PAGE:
“Can’t repeat the past?…Why of course you can!” F. Scott Fitzgerald. The Great Gatsby.
“Do you ever wait for the longest day of the year and then miss it? I always wait for the longest day of the year and then miss it!” F. Scott Fitzgerald. The Great Gatsby.
It was a trip that took only a few hours. Arriving as we did on a morning of exquisite sun and warmth, we looked forward to a day that included garden tours, architectural design, and reasonable expectations for working ideas.
As the day opened, we knew that it was the summer solstice: the longest day of the year. And we had the added pleasure of experiencing it in magnificent surroundings. How many hours does it take to turn clocks back to the years before our memory?
The tour started with a walk down a corridor filled with dates and photos of major events. It was a walk through the history of newsmakers that ran parallel to the lives of those we would get to know. The trail down history’s lane led us to a theatre. A movie told biographical details of a privileged life beset with major emotional obstacles.
Nemours Mansion and Gardens is an estate that recreates a gilded age of 18th Century French landscape design with a not a little help from Louis XVI’s architectural apotheosis at Versailles. It was built during our own gilded age of industrialism, technology and unlimited dreams. It was finished at the height of our Great Depression.
The house is a model built for a second wife who loved everything French. She obviously had the wallet of A. I. Dupont available to satisfy every small detail. The lavish interiors are crammed with French art on the walls, stuffed in the curio cabinets, and carpeting the floors. Incredible examples of authentic, period-correct French furniture glow with gilded patina and petit-point needlepoint.
The dining room table expanded under the gilt-framed gaze of a royal Louis. It was set with porcelain nymphs frolicking around fresh flowers, candles, crystal, silver, and Meissen. The chandelier over our heads was said to come from the Schonbrunn Palace in Vienna. Marie Antoinette would have recognized it from her childhood in that city. Also, the Schonbrunn had a “French” landscape designed by a disciple of Andre Le Notre–Versailles garden designer.
Outside the front door, a gravel terrace separates the formal architectural block with a series of descending lawn terraces.
The lawns are pristine. No sheep shearing. The shearing is left for the borders on either side. Cryptomeria japonica ‘Yoshino’ create exclamation points of interest. The low-trimmed shrubs connecting the points are Stephanandra incisa ‘Crispa.’ It’s an elegant shading of color down the allee, even if it requires incredible attention to cutting and shaping.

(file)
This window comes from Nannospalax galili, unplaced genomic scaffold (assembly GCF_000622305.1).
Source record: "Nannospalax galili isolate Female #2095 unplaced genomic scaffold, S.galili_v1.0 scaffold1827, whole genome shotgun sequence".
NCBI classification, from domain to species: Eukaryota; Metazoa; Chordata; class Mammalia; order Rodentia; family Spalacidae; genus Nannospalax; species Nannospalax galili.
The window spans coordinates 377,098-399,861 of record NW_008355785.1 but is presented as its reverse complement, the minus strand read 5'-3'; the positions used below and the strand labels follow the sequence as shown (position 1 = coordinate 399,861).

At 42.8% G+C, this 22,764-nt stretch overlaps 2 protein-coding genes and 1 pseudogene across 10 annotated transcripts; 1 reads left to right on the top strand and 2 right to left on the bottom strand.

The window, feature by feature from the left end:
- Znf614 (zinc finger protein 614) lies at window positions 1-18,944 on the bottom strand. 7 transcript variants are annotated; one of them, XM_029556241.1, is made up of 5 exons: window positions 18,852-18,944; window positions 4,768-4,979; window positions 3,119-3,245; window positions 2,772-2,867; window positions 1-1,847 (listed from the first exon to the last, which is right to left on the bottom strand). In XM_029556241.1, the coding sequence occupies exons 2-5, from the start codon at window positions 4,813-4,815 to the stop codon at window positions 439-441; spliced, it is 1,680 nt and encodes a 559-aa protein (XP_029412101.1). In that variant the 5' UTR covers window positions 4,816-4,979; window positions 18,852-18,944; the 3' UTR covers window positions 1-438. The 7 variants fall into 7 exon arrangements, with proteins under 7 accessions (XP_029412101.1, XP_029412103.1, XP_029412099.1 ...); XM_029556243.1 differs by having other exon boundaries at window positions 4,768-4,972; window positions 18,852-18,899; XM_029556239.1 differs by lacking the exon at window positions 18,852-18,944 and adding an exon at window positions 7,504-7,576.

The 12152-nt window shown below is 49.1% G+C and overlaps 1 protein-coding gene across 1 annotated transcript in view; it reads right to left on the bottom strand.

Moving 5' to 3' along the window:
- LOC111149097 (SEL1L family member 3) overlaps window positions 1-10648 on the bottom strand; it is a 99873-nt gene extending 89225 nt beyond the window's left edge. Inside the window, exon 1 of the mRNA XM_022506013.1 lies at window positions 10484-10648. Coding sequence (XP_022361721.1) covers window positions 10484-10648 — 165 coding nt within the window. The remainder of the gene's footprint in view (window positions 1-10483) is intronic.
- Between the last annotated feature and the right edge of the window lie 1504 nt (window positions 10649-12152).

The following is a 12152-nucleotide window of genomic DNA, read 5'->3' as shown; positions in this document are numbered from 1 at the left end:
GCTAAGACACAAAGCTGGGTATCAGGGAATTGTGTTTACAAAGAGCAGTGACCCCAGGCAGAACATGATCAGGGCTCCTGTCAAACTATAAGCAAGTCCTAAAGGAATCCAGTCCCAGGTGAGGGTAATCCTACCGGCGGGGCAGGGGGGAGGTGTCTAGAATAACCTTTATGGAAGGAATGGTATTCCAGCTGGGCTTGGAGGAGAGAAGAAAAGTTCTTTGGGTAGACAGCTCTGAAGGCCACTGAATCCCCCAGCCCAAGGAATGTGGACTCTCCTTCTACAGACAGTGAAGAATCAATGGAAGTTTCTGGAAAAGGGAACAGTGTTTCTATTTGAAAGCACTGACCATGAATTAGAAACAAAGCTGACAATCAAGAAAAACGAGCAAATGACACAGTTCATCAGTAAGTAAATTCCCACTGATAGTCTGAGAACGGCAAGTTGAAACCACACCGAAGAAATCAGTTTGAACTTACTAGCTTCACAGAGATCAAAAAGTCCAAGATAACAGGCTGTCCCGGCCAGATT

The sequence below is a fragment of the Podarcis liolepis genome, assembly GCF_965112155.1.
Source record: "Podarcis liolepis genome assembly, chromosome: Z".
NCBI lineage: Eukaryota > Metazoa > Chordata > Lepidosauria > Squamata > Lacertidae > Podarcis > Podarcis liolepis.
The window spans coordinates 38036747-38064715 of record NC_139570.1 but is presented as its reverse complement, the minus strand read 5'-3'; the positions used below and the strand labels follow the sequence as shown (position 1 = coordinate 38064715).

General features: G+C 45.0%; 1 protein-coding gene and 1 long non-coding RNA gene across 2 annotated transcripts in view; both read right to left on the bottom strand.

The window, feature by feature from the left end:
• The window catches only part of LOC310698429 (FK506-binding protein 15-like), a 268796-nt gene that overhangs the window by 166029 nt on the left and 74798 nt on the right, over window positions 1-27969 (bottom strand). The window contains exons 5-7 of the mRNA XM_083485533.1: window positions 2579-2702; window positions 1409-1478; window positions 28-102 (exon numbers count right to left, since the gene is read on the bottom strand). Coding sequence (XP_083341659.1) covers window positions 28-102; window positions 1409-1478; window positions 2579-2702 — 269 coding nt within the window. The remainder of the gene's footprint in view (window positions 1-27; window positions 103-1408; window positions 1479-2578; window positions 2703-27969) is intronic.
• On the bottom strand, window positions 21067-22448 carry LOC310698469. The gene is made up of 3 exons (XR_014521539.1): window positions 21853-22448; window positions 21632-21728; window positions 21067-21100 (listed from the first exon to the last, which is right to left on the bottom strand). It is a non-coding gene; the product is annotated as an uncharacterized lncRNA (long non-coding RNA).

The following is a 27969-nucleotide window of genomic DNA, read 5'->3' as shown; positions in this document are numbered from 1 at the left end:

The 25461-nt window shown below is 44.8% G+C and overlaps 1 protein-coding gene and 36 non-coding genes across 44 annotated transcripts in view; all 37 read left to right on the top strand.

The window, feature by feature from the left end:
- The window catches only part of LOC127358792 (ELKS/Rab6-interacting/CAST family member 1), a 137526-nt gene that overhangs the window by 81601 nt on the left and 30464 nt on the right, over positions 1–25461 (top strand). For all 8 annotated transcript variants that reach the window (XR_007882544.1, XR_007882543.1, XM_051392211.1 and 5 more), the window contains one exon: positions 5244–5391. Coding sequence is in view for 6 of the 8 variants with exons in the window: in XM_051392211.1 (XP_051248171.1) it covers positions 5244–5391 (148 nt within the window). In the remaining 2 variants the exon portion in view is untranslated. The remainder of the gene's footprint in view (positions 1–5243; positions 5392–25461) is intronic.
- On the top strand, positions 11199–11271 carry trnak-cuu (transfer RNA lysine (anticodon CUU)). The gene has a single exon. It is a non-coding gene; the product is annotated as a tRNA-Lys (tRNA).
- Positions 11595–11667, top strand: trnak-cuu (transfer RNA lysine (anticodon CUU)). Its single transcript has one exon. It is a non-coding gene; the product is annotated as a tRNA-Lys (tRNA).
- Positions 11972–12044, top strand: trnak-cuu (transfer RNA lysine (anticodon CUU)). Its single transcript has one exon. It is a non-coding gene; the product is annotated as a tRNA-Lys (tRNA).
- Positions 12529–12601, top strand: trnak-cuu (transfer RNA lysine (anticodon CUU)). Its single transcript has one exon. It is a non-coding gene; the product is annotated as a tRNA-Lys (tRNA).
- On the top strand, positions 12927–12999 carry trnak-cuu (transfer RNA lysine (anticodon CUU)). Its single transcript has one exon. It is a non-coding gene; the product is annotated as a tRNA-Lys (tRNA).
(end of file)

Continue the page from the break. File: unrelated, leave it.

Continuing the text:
The statues that surround the pool are marble in the French monumental tradition. The larger-than-life-sized “Achievement’ is gilded with 24 carat leaf. It is centerpiece to the formal parterre of colored annuals and trimmed Buxus hedges.
On the other side of the colonnade, another gravel landing separates the architecture from a massive retaining wall balanced between two sweeping marble staircases. these flanking steps are very reminiscent of the grande staircase of the Opera National de Paris. This is a setting theatrical enough for a garden production of “Phantom of the Opera.”
The entire transit of house, garden, terraces, and history left me in a very contemplative mood. I didn’t walk as far as the Temple of Love with its great French bronze statue of Diana, the Huntress. At the end of this longest day I was haunted: with the vision that crafted this elegant life.
Great cubic yards of soil were moved to create this wonder. As with Central Park, the moving of earth is necessary when landscape art is created. Instead of brushes and canvas, the artistic effect is made with swaths of brilliant plants and sparkling marble. The glitter of romance is enhanced with tinkling cascades and shimmering pools of water. The trees that surround the major axis of landscape work wrap up the site with bordering green and fool the eye into thinking that it can’t escape from the magic of the natural artifice.
This dream-like visit on this longest day came to an end before many of us achieved the final vista. We traveled on to the next garden and a brilliant visit a DuPont brother collector of Americana. I recall a quote from a former neighbor of mine. She wrote of a time in our lives when we were remembering war and yet lived to experience a better world. Longest day? Longest night?
“The longest day must have its close–the gloomiest night will wear on to a morning. An eternal, inexorable lapse of moments is ever hurrying the day of the evil to an eternal night, and the night of the just to an eternal day.” Harriet Beecher Stowe.